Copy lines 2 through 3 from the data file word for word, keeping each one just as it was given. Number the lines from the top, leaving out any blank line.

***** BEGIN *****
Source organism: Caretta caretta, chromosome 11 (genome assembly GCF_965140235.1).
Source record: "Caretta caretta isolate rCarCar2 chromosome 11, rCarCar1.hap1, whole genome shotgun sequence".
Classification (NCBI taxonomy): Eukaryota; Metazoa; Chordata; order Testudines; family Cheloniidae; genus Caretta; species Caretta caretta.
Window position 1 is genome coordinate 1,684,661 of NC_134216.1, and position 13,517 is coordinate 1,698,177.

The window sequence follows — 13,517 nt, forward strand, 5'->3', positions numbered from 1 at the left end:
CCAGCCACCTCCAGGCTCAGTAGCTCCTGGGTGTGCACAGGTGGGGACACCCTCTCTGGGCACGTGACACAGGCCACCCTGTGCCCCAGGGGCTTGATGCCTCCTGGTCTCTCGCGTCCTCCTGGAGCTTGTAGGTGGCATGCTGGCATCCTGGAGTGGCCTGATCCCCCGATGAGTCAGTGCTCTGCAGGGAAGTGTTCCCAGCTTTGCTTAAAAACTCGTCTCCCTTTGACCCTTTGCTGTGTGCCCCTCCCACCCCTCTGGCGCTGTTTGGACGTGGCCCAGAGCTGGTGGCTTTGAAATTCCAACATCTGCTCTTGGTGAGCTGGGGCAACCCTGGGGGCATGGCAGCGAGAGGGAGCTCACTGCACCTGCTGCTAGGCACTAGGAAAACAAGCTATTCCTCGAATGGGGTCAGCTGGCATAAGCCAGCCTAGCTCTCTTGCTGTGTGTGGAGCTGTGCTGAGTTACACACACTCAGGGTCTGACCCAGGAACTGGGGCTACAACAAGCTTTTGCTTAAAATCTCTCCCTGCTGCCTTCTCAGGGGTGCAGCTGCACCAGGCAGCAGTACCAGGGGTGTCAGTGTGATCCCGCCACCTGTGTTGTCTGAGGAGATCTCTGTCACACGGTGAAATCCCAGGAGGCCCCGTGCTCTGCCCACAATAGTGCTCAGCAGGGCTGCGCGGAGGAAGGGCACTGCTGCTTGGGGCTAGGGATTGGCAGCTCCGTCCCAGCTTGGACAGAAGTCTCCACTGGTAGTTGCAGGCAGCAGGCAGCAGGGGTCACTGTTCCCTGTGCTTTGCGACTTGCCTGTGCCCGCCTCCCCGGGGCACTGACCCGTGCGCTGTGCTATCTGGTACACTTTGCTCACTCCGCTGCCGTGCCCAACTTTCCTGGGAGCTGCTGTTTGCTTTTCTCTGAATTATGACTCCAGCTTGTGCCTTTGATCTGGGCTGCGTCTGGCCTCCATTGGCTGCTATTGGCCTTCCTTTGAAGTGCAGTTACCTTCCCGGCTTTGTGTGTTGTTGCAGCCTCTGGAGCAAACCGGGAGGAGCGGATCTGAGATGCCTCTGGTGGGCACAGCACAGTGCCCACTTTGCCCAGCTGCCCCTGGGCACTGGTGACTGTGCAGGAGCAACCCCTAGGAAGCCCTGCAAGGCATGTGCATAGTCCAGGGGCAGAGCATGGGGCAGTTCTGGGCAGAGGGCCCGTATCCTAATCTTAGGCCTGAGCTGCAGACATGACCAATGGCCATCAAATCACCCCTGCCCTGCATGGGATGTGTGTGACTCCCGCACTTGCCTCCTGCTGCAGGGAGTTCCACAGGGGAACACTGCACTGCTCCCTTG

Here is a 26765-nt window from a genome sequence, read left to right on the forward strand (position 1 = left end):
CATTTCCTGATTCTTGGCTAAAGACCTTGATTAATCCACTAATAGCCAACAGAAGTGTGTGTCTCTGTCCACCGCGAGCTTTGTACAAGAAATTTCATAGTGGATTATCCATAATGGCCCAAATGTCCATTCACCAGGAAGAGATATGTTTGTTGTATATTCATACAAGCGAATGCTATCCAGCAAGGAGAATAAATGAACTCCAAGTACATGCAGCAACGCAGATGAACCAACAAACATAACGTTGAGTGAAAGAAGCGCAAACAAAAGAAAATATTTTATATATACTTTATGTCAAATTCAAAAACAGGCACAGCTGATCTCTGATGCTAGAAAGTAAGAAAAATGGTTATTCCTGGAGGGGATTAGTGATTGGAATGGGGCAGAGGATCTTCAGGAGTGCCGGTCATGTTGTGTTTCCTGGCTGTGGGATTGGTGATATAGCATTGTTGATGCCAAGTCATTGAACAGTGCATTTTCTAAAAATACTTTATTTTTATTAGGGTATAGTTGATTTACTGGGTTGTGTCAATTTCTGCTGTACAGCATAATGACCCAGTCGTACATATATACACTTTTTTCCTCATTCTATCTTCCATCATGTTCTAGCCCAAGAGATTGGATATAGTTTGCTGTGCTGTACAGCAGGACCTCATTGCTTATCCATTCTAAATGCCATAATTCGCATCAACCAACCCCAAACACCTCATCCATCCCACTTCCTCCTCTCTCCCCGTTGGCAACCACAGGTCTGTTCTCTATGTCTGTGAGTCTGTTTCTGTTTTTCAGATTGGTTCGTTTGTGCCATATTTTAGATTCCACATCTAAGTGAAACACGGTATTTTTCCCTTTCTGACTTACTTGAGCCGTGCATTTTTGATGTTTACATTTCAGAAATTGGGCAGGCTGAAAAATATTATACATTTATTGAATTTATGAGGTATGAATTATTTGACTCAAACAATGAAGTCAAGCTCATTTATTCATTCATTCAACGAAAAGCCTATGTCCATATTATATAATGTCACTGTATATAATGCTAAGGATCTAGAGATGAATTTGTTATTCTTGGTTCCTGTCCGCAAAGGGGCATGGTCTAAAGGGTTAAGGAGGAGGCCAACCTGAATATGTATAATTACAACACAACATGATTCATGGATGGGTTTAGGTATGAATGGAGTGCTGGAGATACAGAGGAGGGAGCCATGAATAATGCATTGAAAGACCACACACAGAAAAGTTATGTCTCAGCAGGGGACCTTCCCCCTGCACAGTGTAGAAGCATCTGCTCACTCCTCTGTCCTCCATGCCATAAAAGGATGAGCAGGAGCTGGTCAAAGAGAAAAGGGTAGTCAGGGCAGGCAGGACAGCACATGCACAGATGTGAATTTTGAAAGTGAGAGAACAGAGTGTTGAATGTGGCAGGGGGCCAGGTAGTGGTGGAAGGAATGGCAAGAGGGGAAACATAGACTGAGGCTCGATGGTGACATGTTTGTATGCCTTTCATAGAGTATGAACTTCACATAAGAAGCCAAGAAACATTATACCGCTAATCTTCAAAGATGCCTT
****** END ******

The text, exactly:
Source record: "Caretta caretta isolate rCarCar2 chromosome 11, rCarCar1.hap1, whole genome shotgun sequence".
Classification (NCBI taxonomy): Eukaryota; Metazoa; Chordata; order Testudines; family Cheloniidae; genus Caretta; species Caretta caretta.